It’s exciting to see Shyamalan on such confident footing once more, all these years later.
Although one might not ordinarily see many points of comparison between the two, the worlds of organized religion and professional wrestling enjoy a surprising number of similarities. Both find themselves in the middle of eternal battles between true believers who take every aspect as the unvarnished truth and naysayers who decry it all as ridiculous fiction; both have inspired any number of battles over the years between those who insist that the faith or wrestler of their choosing is the one true one and all others are impostors; both have seen the faith of their believers exploited by Donald Trump for his own personal benefit. With the release of “The Masked Saint,” a film that dares to combine religion and rassling into one oddball package, they can now claim to have something else in common in that they are both institutions that will presumably recover from all of the absurdities on display—quite possibly before I do, in fact.
As the film opens, Chris Samuels (Brett Granstaff) has decided to give up his career as a masked wrestler known only as The Saint in order to become the pastor of a Baptist church in a run-down Michigan neighborhood. (There is a good Knights of Templar joke in here somewhere but it currently eludes me.) Sadly, he doesn’t go out with a bang as much as a snap of his femur, courtesy of an evil opponent known as The Reaper, but soon he, relentlessly perky wife Michelle (Lara Jean Chorostecki—yes, the same one who previously appeared on “Hannibal”) and terrifyingly perky moppet daughter Carrie (T.J. McGibbon) are off on their new adventure. Alas, the church is in disrepair, the congregation is dropping and after Chris winds up alienating rich blowhard Judd Lumpkin (Patrick McKenna), who has been the church’s main source of income as of late, it appears that his first pastorship may be in jeopardy when his wife and parishioner Ms Edna (Diahann Carroll. . . yes, Diahann Carroll) convince him to take up the offer made by his sleazy former promoter (Roddy Piper) to return to the ring to earn the needed money. The other parishioners won’t know what he is doing and besides, as Michelle points out, “Where in the Bible does it say ‘Thou Shalt Not Wrestle’?” (If it does, it is probably somewhere in Leviticus.)
The plan works and soon Chris is supplementing his ministering by wrestling three times a week and earning enough money to help turn the church around. The heroic-like violence is not just limited to the ring either—when he comes across the evil local pimp (Dwain Murphy) slapping around his one hooker (Danielle Benton) for excessive praying and lack of respect, Chris puts the mask on and dishes out some vigilante justice on the guy’s skull. This attracts the attention of what appears to be the only cop in town (Mykel Shannon Jenkins), but Chris not only skirts his attention, he manages to continue his vigilante activities and ruin the pimp’s business by admitting his employees and customers into the flock. Inevitably, Chris begins to get a swelled head about his accomplishments and begins acting curtly towards his loved ones. However, as we all know, pride goeth before the technical fall and when the grumpy pimp trashes the church and Chris is forced to admit his double life to his parishioners (though he keeps the vigilante stuff to himself), he almost loses everything. However, it mostly clears up for him in time for the big climax where all of the various subplots happen to turn up in time to be resolved before watching the now-unmasked Saint try to regain his title from The Reaper.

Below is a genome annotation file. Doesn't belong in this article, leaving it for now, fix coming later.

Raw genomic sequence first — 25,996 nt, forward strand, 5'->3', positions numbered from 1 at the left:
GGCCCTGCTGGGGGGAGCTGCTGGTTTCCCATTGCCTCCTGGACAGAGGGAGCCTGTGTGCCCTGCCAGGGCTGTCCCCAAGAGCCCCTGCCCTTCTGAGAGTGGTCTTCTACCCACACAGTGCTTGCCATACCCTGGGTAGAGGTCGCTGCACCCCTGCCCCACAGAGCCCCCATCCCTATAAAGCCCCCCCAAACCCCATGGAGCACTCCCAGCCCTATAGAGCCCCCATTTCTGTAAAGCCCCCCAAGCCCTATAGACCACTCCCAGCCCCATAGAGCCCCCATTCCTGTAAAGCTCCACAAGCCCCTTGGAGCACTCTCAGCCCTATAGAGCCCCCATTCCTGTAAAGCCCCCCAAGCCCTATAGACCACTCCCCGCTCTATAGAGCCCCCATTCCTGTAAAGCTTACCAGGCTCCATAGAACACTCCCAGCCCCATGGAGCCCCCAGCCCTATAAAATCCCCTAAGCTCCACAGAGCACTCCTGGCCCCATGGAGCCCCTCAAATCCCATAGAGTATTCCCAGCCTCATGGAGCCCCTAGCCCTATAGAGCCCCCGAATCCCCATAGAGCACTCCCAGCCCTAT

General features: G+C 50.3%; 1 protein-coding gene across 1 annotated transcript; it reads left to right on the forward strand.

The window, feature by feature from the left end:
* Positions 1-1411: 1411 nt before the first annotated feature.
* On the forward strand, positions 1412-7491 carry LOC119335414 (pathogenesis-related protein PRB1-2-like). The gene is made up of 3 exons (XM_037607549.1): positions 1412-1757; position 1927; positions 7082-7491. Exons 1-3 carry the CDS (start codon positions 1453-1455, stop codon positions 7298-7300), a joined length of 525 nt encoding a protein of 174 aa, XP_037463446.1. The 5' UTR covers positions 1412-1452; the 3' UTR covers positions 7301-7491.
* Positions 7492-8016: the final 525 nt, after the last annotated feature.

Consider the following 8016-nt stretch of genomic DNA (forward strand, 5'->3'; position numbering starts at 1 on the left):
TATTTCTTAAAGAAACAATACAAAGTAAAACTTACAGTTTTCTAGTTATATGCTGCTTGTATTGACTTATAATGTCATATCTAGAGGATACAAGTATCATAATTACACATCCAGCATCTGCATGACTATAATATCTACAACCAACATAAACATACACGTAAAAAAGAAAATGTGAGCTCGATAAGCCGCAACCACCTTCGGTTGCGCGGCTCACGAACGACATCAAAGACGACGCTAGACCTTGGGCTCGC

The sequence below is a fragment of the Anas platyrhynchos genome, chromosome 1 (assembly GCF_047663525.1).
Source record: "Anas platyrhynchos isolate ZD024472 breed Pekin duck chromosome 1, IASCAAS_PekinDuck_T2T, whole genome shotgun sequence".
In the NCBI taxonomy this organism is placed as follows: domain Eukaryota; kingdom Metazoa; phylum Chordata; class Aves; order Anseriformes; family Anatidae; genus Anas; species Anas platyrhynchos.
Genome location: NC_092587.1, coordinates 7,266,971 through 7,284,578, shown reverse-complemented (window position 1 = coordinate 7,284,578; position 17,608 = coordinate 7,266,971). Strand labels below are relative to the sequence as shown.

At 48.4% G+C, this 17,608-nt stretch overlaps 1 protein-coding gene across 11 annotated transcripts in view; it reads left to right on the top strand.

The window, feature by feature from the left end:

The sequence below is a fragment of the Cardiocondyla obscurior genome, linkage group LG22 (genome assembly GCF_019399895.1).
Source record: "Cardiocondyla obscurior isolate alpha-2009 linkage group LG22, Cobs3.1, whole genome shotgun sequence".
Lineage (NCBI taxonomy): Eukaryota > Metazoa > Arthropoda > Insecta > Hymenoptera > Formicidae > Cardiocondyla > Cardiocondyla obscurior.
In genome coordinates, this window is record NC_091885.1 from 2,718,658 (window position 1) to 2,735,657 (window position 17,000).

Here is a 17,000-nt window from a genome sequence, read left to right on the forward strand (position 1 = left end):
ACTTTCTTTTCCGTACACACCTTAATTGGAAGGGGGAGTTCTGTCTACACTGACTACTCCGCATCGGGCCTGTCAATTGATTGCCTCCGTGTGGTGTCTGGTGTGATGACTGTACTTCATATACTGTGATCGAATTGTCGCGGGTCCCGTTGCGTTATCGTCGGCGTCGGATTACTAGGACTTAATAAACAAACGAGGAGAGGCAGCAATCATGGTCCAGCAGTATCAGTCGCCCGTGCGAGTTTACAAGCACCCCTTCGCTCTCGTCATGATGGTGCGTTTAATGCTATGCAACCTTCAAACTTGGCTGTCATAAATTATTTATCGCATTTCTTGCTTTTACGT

At the very beginning of “The Masked Saint,” a title card informs us that what we are seeing is “Inspired by real events.” What this means is that there was a guy by the name of Chris Whaley who wrestled professionally for about ten years before quitting in 1988 to study theology before becoming a pastor and eventually writing the novel on which this film was based. Indeed, the early scenes observing Chris during his first fumbling attempts at bring new life to the congregation are the best because while they may be a bit on the ham-fisted side, they at least have a trace of believability to them. However, once the film shifts away from that to focus more on the surreptitious wrestling and vigilante work, it begins to suggest what “Nacho Libre” might have been like if the laughs were all of the unintentional variety (which is still more than were on hand in the real “Nacho Libre”) before getting into some weirdly disturbing areas (such as a subplot involving an abusive husband that is resolved in a manner that is borderline offensive) that add nothing but extra minutes to a running time that is stretched out far too long for its own good.
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